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Top Story Compliance Related

02/26/2020

Debt collection scheme operator banned

The Federal Trade Commission has announced that the operator of a debt collection scheme has settled claims by the Commission and the New York Attorney General that he and the companies he controlled lied to consumers about how much debt they owed and used illegal scare tactics to collect it.

Under the settlement, Robert Heidenreich, who ran the scheme from the Buffalo, N.Y. area, is permanently banned from the debt collection business and prohibited from misleading consumers about any financial products. The settlement also includes a monetary judgment of $1.7 million, which is partially suspended due to Heidenreich’s inability to pay. He will be required to surrender $30,000 to the FTC, and if he were later found to have misrepresented his financial condition, the full judgment would be due.

02/26/2020

FTC 2019 privacy and data security update

The Federal Trade Commission has released its 2019 annual privacy and data security update, which highlights a record year for enforcement actions aimed at protecting consumer privacy and data security. The Commission levied a $5 billion penalty -- the largest consumer privacy penalty ever -- against Facebook for violating its 2012 FTC privacy order and imposed new restrictions on the social network’s business operations. The FTC also obtained a record $170 million penalty against YouTube and Google for alleged violations of the Children’s Online Privacy Protection Act (COPPA).

02/25/2020

HUD settles San Diego disability parking discrimination

The U.S. Department of Housing and Urban Development announced yesterday it has reached a Conciliation/Voluntary Compliance Agreement with Wakeland Atmosphere, L.P., and FPI Management, Inc., the owner and management company for a HUD-subsidized apartment complex in San Diego, California, to settle allegations that they violated the Fair Housing Act when they refused to allow a tenant with disabilities to have a designated parking space.

02/25/2020

Bureau announces Council and Advisory Board meetings

The CFPB has posted Federal Register notices of March 11–12 meetings of its Academic Research Council, Community Bank Advisory Council, Consumer Advisory Board, and Credit Union Advisory Council. Each of the meetings will be held at the Bureau's offices in Washington, and each group will discuss board policy matters related to the Bureau's Unified Regulatory Agenda and general scope of authority.

02/24/2020

Proposed rule on collection of time-barred debt

The CFPB has issued a supplemental notice of proposed rulemaking on the collection of time-barred debt. The Bureau proposes to prohibit collectors from using non-litigation means (such as calls) to collect on time-barred debt unless collectors disclose to consumers during the initial contact and on any required validation notice that the debt is time-barred. Consumer research conducted by the Bureau found that a time-barred debt disclosure helps consumers understand that they cannot be sued if they do not pay. That can help consumers make better informed decisions whether to pay the debt or not.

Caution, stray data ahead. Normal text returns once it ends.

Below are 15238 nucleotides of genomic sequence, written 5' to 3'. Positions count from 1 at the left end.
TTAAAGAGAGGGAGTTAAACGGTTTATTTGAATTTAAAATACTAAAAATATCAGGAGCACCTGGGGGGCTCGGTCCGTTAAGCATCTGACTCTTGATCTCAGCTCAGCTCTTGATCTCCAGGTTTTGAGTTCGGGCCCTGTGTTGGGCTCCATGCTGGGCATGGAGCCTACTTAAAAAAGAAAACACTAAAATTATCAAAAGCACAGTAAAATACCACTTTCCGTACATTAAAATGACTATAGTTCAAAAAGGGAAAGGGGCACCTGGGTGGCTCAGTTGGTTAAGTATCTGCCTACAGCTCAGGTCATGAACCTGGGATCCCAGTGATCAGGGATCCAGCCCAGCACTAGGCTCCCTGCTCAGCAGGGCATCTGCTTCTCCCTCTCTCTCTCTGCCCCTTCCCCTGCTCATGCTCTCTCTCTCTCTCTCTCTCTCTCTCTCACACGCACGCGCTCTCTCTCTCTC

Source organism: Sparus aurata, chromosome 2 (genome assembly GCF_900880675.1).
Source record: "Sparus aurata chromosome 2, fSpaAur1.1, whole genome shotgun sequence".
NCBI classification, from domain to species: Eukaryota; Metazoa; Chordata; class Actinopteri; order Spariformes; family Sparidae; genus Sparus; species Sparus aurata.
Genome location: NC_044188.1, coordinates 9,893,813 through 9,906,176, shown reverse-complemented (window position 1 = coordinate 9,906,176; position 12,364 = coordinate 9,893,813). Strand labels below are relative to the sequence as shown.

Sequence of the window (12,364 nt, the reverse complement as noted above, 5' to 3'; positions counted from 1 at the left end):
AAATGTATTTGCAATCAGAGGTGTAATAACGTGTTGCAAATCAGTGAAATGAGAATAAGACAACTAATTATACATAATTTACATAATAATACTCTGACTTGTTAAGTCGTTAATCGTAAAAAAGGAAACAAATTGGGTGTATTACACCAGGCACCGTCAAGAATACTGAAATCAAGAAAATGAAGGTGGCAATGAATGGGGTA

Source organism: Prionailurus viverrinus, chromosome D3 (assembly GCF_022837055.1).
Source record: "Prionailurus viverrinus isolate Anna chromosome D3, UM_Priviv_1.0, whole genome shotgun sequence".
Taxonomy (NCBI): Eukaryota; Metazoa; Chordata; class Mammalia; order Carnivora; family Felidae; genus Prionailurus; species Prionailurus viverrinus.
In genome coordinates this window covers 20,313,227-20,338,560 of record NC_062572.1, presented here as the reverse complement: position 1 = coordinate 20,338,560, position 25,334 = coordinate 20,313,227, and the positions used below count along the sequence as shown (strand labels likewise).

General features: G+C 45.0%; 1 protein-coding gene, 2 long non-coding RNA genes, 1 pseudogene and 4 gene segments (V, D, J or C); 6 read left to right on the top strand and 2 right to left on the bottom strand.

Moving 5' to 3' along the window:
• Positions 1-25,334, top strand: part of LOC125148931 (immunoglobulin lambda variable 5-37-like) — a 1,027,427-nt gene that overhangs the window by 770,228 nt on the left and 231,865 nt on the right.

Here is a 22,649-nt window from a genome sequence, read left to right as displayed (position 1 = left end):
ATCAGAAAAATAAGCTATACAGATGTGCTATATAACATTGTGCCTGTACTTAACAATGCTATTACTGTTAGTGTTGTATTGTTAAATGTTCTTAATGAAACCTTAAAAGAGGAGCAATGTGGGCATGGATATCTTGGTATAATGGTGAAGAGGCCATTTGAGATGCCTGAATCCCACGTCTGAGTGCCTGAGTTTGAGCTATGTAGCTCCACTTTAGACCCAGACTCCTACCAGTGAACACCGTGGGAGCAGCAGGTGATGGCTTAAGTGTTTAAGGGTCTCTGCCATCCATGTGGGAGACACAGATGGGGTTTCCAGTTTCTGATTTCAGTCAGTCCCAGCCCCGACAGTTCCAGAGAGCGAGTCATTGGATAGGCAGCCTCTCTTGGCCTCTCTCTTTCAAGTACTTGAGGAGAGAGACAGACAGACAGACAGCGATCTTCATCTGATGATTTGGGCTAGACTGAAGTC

The new NPRM supplements the Bureau's May 2019 proposal to implement the Fair Debt Collection Practices Act.

UPDATE: Published at 85 FR 12672 on 3/3/2020, with a 62-day comment period ending 5/4/2020.

02/24/2020

FTC issues ECOA report

The Federal Trade Commission has announced it has provided the Consumer Financial Protection Bureau (CFPB) with its annual summary of its efforts in enforcing the Equal Credit Opportunity Act (ECOA).

The Commission is responsible for ECOA enforcement and education regarding most non-bank financial service providers. In its summary, FTC staff describes the Commission’s work on ECOA-related issues, including activities addressed in research and policy development.

02/24/2020

Interagency Community Reinvestment Conference [postponed]

The Federal Reserve Board, FDIC, and OCC will host the 2020 National Interagency Community Reinvestment Conference in Denver from March 9 to 12. This biennial conference offers participants from around the country the opportunity to learn about the Community Reinvestment Act and to discuss best practices and emerging challenges in community development. The 2020 program will feature discussions regarding innovations in community development policies and practice, CRA examination training, and community development tours of Denver.

UPDATE: On March 5, 2020, the agencies announced this conference has been postponed due to concerns over the coronavirus (COVID-19) outbreak. No date was announced for the rescheduled conference.

02/24/2020

Treasury reports on FATF Plenary